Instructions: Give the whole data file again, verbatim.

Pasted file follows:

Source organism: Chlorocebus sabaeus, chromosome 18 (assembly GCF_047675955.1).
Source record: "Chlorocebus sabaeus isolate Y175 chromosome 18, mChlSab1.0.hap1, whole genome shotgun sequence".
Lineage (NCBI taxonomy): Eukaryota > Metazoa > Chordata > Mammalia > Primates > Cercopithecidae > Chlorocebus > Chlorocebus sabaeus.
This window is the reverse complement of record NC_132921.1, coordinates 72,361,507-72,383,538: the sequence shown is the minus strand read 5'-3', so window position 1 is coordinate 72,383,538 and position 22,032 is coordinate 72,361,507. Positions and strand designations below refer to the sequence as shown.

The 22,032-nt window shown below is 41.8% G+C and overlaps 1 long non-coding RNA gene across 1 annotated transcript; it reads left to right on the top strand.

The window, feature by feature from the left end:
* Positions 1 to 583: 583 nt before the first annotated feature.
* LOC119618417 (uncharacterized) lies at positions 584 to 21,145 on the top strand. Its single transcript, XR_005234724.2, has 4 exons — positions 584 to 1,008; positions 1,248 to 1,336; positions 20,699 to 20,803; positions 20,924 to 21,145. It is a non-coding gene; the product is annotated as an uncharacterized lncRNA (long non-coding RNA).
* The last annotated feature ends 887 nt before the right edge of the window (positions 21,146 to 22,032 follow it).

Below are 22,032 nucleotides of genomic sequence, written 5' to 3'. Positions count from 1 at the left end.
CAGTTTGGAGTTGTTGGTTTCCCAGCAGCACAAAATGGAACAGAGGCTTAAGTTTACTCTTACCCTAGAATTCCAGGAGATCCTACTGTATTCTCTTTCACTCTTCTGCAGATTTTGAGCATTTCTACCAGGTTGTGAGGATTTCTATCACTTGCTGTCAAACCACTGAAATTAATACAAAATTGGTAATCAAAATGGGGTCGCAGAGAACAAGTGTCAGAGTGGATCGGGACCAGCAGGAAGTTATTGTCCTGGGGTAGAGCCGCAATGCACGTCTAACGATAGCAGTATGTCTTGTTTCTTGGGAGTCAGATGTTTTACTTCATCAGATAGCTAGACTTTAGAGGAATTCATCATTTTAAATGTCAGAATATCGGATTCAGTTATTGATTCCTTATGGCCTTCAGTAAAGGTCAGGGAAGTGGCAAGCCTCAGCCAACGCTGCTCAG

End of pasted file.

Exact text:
Source organism: Chlorocebus sabaeus, chromosome 18 (assembly GCF_047675955.1).
Source record: "Chlorocebus sabaeus isolate Y175 chromosome 18, mChlSab1.0.hap1, whole genome shotgun sequence".
Lineage (NCBI taxonomy): Eukaryota > Metazoa > Chordata > Mammalia > Primates > Cercopithecidae > Chlorocebus > Chlorocebus sabaeus.
This window is the reverse complement of record NC_132921.1, coordinates 72,361,507-72,383,538: the sequence shown is the minus strand read 5'-3', so window position 1 is coordinate 72,383,538 and position 22,032 is coordinate 72,361,507. Positions and strand designations below refer to the sequence as shown.

The 22,032-nt window shown below is 41.8% G+C and overlaps 1 long non-coding RNA gene across 1 annotated transcript; it reads left to right on the top strand.

The window, feature by feature from the left end:
* Positions 1 to 583: 583 nt before the first annotated feature.
* LOC119618417 (uncharacterized) lies at positions 584 to 21,145 on the top strand. Its single transcript, XR_005234724.2, has 4 exons — positions 584 to 1,008; positions 1,248 to 1,336; positions 20,699 to 20,803; positions 20,924 to 21,145. It is a non-coding gene; the product is annotated as an uncharacterized lncRNA (long non-coding RNA).
* The last annotated feature ends 887 nt before the right edge of the window (positions 21,146 to 22,032 follow it).

Below are 22,032 nucleotides of genomic sequence, written 5' to 3'. Positions count from 1 at the left end.
CAGTTTGGAGTTGTTGGTTTCCCAGCAGCACAAAATGGAACAGAGGCTTAAGTTTACTCTTACCCTAGAATTCCAGGAGATCCTACTGTATTCTCTTTCACTCTTCTGCAGATTTTGAGCATTTCTACCAGGTTGTGAGGATTTCTATCACTTGCTGTCAAACCACTGAAATTAATACAAAATTGGTAATCAAAATGGGGTCGCAGAGAACAAGTGTCAGAGTGGATCGGGACCAGCAGGAAGTTATTGTCCTGGGGTAGAGCCGCAATGCACGTCTAACGATAGCAGTATGTCTTGTTTCTTGGGAGTCAGATGTTTTACTTCATCAGATAGCTAGACTTTAGAGGAATTCATCATTTTAAATGTCAGAATATCGGATTCAGTTATTGATTCCTTATGGCCTTCAGTAAAGGTCAGGGAAGTGGCAAGCCTCAGCCAACGCTGCTCAG